Shipbuilder nails down contracts
Hanjin Heavy, the country’s fifth largest shipbuilder, said its Yeongdo Shipyard signed a Letter of Intent to construct a $300 million offshore support vessel with a European client.
If the contract is completed, Yeongdo Shipyard will get back to work after a five-year-long paralysis.
Subic Shipyard in the Philippines won an order to build four 6,800-TEU container carriers from Greece-based Technoma, Hanjin Heavy said. In a separate contract, the shipyard also inked a deal to construct eight 38,000-CBM LPG carriers for Belgium-based Exmar. The total order value is $600 million, the company said.
Yeongdo Shipyard was the country’s first shipyard when it was built in 1937.
However, its docks have been empty for the past five years due to long-running conflicts between labor and management. The trade union struck for 309 days in 2011 after the company forced 400 employees to retire in 2010 in the aftermath of the global financial crisis. About 500 workers were paid leave until recently due to a lack of orders.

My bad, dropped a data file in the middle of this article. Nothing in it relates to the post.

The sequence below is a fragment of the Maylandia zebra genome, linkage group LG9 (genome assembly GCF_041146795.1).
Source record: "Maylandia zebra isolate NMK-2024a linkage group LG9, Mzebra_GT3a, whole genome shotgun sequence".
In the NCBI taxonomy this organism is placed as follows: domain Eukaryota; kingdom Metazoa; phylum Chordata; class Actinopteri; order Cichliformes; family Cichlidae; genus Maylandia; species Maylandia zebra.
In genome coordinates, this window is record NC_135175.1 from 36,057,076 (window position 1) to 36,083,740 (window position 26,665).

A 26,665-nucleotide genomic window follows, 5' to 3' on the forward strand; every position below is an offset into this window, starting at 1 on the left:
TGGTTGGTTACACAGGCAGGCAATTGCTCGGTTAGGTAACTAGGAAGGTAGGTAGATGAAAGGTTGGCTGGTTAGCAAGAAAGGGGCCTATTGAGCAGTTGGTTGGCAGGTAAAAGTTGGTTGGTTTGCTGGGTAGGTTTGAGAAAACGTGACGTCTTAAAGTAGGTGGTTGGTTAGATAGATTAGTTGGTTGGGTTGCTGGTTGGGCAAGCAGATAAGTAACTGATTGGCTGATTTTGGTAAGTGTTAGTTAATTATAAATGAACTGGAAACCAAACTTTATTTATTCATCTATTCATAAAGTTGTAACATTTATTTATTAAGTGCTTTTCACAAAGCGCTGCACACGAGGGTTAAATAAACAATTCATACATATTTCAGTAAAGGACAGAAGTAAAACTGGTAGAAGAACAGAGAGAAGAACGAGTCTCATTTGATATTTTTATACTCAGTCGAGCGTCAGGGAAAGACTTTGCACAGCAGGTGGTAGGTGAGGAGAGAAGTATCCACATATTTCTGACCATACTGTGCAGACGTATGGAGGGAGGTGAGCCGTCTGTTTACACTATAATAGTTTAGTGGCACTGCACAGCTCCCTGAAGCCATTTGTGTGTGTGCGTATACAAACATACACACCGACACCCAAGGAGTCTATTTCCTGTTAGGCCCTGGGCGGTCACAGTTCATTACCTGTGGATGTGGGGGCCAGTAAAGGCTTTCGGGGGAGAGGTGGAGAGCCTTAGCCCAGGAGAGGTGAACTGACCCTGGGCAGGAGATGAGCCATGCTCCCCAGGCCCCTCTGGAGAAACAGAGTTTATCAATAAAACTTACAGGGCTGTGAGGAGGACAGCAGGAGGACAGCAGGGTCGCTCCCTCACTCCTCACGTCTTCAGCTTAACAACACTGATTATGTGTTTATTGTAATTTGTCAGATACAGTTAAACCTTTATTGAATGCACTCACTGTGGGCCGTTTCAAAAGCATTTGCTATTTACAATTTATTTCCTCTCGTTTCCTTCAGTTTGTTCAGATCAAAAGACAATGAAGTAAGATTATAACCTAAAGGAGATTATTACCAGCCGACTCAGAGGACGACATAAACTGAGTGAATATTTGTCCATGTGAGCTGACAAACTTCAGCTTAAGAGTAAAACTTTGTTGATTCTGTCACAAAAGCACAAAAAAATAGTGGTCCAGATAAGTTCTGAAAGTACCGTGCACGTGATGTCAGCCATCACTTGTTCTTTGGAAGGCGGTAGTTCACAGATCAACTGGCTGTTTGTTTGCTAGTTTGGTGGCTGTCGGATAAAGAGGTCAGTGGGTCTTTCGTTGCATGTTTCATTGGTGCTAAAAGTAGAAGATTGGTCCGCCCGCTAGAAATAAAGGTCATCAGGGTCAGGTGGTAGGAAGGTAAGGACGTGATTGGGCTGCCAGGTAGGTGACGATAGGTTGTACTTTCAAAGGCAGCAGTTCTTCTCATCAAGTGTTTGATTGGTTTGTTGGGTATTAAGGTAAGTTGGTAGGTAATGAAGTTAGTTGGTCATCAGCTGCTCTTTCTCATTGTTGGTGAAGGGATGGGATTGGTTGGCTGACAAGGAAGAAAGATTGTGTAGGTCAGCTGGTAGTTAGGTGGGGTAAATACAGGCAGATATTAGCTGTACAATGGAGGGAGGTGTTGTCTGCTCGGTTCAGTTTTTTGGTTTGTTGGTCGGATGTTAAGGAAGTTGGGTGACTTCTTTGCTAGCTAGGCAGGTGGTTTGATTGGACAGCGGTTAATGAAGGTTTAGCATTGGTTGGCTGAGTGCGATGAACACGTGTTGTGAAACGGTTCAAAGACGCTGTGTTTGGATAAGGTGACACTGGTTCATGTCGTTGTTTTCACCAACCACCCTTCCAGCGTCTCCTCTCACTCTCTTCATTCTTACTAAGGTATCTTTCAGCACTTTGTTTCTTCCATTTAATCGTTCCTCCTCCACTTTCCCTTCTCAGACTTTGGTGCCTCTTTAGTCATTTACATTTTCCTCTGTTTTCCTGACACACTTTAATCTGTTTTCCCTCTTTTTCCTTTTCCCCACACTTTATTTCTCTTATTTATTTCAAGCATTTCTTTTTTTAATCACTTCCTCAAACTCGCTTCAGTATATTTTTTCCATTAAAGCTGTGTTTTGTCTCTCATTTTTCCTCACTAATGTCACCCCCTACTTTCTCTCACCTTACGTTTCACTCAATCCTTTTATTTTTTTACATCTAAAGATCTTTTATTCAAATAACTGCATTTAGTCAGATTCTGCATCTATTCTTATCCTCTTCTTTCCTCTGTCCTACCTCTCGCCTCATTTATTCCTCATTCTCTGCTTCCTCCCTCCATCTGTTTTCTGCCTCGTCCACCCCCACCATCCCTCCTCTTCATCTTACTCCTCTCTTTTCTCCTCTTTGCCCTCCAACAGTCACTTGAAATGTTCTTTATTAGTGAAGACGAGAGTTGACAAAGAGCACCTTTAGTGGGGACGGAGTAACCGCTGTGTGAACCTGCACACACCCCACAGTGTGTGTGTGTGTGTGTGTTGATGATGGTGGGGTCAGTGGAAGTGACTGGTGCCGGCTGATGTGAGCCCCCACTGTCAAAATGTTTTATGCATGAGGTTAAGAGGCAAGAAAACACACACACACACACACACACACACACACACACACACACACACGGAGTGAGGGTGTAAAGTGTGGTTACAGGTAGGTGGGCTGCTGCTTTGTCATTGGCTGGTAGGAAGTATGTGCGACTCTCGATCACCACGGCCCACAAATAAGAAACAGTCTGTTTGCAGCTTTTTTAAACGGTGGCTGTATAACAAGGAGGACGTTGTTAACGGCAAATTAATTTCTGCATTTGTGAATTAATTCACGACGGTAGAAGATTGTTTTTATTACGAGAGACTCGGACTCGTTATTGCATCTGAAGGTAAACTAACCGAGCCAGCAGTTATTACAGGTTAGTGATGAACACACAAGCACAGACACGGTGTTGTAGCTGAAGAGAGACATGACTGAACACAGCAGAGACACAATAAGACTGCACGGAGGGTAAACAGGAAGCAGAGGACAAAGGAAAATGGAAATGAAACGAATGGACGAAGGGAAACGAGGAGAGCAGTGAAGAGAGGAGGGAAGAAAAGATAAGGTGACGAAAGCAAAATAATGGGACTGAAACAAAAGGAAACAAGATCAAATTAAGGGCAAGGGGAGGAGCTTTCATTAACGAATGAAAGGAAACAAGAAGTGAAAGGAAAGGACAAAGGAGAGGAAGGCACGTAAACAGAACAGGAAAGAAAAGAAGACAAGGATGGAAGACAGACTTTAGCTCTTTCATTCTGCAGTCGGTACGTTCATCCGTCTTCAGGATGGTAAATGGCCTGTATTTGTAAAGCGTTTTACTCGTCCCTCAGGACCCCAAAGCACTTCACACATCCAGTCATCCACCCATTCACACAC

In February, members of the union carried the coffin of a worker who committed suicide in December into the Yeongdo Shipyard and began a protest, demanding the company withdraw its lawsuit against the union for 15.8 billion won ($14.4 million) in damages. The company accused the workers of disrupting the shipbuilder’s operations. The company and union recently agreed to an undisclosed amount of compensation.
“Despite difficulties due to the depressed shipbuilding market and labor protests, Hanjin Heavy has been struggling to put the company back on track by rolling out aggressive sales activities,” said a company spokesman. “Yeongdo Shipyard is expected to successfully ink the support vessel deal soon.”
By Song Su-hyun [firstname.lastname@example.org]
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